5. The learned advocate for the respondents no. 1 and 2 submitted that there cannot be any dispute about the trite legal principle that the Criminal Courts do not have power to recall their own order since no such provision is available under the Code of Criminal Procedure. However, the learned Magistrate though has set aside his own order, he has clearly demonstrated that the order procured from him directing investigation under Sub Section 3 of Section 156 of the Code of Criminal Procedure was a fraud. Material facts and circumstances were suppressed and the order was obtained. Therefore, the two Courts below have concurrently held that it was a fraud on the Court and the order was non est and while directing that the order passed by him on 8/6/2015 was set aside, the Magistrate was merely declaring the consequence of the fraud and cannot be said to have exercised a jurisdiction which did not vest in him.
6. I have carefully gone through the papers with able assistance of the learned advocates of both the sides. Though it sounds pessimistic, in my considered view, there is no apparent illegality committed by the two Courts below. They have consistently demonstrated as to how the material facts were not disclosed by the petitioner while lodging the OMCA No. 522/2015 and as to how the order was procured from the Magistrate on 8/6/2015 directing an investigation under Sub Section 3 of Section 156 of the Code of Criminal Procedure. They have concurrently held that since it was a matter of fraud, the order was non est and the learned Magistrate has simply declared it and has quashed and set aside the order passed by him on 8/6/2015.
7. There cannot be dispute about the trite principle as laid down in the case of Subramanium and Iris Computers (supra) that a Magistrate does not have any power under the Code of Criminal Procedure to recall, review or reconsider his own order howsoever illegal it might be. However, these principles do not cover the case of the present nature where it is not a matter of legality or otherwise of the order passed by the Magistrate but the manner in which the order was procured by misleading the Court by suppressing material facts and circumstances. Therefore, here is not a case where a jurisdiction not vested in the Magistrate was invoked by him. It is a case of bare and simple fraud practised upon the Court and it is trite that fraud vitiates everything. The two Courts below have rightly referred to and relied upon the decisions of the Supreme Court including the one in A.V Papayya Sastry v. Government of A.P; (2007) 4 SCC 221 : AIR 2007 S.C 1546 and K.D Sharmav. Steel Authority of India; (2008) 12 SCC 481. It is not a matter that the Magistrate having exercised a jurisdiction which is not vested in him but has exercised the powers which inherits in him in cancelling/recalling his order which according to him was procured by practising fraud.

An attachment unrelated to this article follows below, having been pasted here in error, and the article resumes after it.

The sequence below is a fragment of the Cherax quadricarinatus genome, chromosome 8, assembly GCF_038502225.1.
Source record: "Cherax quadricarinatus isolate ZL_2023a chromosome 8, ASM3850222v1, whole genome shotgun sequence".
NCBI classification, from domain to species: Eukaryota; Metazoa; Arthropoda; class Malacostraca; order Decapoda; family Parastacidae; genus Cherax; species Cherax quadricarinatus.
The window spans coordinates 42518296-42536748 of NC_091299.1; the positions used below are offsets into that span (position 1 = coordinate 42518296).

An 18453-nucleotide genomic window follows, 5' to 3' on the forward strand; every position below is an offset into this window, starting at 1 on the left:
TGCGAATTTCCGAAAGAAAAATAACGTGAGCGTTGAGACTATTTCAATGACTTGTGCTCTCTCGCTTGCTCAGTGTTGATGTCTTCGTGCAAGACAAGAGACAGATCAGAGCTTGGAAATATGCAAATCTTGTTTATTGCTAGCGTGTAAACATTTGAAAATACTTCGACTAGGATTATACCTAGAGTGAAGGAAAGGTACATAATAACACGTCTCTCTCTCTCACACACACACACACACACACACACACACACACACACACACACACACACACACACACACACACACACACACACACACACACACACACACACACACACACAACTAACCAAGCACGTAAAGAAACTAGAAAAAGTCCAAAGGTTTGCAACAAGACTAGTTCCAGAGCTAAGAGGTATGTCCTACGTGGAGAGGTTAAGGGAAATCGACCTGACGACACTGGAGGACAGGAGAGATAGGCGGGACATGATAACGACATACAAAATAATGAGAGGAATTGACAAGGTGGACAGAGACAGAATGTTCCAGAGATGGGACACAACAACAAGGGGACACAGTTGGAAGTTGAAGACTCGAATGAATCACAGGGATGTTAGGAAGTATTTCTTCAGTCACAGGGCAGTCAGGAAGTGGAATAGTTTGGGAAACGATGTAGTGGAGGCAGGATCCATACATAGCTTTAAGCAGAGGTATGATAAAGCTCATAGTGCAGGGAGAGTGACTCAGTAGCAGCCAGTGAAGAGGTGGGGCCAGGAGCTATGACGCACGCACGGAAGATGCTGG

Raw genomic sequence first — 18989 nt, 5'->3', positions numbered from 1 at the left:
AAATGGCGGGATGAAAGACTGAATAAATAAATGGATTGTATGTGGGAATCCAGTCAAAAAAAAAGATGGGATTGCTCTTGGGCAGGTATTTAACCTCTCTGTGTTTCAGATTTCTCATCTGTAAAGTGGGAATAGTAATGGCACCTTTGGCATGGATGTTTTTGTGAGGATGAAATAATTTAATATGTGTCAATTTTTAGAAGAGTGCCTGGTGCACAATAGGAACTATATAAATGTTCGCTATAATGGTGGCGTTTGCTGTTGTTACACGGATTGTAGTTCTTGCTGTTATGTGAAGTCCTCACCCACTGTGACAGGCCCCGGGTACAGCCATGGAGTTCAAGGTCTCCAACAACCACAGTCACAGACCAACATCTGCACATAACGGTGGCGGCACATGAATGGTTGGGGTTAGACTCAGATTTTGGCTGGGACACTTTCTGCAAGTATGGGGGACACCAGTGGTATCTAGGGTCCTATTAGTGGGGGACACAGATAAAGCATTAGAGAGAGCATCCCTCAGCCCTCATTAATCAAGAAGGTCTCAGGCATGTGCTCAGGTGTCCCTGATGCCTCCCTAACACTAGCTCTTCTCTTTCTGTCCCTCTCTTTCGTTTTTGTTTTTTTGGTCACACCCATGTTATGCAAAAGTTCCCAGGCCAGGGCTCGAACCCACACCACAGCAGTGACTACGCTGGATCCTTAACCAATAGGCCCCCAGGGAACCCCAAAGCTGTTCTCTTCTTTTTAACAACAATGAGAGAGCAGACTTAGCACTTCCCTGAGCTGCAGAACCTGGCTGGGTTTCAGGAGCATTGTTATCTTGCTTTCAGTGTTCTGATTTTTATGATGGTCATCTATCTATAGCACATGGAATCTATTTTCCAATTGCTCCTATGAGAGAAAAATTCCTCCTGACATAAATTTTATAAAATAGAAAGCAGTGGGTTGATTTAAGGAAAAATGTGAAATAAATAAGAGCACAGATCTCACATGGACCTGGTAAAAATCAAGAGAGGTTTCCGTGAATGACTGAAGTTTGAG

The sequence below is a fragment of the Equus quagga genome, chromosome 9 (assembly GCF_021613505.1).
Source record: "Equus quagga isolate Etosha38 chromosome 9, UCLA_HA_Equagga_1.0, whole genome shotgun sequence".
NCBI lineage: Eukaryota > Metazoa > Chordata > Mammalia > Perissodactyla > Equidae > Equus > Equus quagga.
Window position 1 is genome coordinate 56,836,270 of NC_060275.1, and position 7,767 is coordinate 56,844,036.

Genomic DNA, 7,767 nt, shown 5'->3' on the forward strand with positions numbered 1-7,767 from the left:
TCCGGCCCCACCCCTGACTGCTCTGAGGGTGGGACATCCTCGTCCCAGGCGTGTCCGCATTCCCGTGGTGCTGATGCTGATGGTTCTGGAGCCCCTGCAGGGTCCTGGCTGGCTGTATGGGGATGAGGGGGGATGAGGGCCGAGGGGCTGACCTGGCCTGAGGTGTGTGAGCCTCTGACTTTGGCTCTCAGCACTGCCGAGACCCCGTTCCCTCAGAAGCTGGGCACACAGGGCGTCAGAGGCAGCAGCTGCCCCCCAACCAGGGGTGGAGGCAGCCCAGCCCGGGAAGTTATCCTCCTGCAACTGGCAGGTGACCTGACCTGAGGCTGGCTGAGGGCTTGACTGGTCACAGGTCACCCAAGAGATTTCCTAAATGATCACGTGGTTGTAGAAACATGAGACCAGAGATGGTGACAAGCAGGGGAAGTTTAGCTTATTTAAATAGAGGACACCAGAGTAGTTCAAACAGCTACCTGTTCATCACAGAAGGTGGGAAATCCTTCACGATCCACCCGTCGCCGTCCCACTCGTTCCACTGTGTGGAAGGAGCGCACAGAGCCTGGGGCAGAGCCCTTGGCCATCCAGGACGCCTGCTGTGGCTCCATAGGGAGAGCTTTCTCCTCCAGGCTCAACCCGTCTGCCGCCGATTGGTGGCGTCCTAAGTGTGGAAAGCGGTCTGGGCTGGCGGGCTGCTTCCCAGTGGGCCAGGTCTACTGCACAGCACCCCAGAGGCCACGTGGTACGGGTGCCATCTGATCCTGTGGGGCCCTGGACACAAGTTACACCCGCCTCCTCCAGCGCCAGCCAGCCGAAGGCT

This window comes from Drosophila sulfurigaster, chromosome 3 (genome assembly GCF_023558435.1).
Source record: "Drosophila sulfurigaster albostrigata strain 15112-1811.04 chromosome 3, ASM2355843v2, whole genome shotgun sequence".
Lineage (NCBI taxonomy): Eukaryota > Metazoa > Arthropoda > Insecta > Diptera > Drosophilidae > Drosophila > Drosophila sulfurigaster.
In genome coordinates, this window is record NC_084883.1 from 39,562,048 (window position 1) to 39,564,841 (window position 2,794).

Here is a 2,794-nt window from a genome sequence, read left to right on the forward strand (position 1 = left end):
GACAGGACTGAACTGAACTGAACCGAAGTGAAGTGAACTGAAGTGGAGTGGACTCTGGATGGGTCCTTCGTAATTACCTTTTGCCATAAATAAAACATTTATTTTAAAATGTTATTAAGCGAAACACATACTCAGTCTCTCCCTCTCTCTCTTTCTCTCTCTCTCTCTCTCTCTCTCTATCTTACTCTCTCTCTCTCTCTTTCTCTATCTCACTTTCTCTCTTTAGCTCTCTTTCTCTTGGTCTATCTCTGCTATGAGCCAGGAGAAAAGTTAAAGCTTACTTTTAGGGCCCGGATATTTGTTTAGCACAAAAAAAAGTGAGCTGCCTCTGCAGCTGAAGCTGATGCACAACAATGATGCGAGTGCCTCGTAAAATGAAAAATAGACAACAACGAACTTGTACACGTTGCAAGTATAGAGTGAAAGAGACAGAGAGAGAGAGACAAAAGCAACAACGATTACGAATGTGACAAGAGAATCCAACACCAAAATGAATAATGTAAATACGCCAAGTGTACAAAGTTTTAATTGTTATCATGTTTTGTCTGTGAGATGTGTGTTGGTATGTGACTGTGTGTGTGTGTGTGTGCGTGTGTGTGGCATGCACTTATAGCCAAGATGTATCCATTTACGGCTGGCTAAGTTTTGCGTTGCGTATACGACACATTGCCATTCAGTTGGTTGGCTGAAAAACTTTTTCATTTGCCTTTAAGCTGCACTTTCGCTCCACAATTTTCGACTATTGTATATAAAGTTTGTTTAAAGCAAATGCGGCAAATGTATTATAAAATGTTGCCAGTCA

8. Now the facts which according to the two Courts below constituted misrepresentation or fraud need to be discerned. Admittedly, the petitioner had initially filed OMCA No. 604/2014 alleging inter alia that the respondent No. 2 had indulged in misappropriation of the funds of NIMA Nanded to the tune of Rs. 2,96,209/-. The learned Magistrate had directed Police Station, Shivajinagar, Nanded to investigate it under Sub Section 3 of Section 156 of the Code of Criminal Procedure and accordingly Crime No. 133/2014 was registered. As a result of the inquiry, he submitted report under Section 173 of the Code of Criminal Procedure to the effect that it was a false complaint and no offence was committed. It is to be noted that the complaint was filed only against the respondent no. 2 herein. It was filed on 11/8/2014 and the period of alleged fraud was mentioned as from 1/10/2012 to 8/3/2013.
9. It is also admitted that the petitioner thereafter, filed the present complaint OMCA No. 522/2015 wherein the respondents no. 1 and 2 both were shown as proposed accused. It was filed on 2/5/2015 with the allegation that the respondent no. 1 had misappropriated an amount of Rs. 10,000/- on 9/10/2012. The learned Magistrate by order dated 8/6/2015 directed Police Station Bhagya Nagar to carry out investigation under Sub Section 3 of 156 of the Code of Criminal Procedure.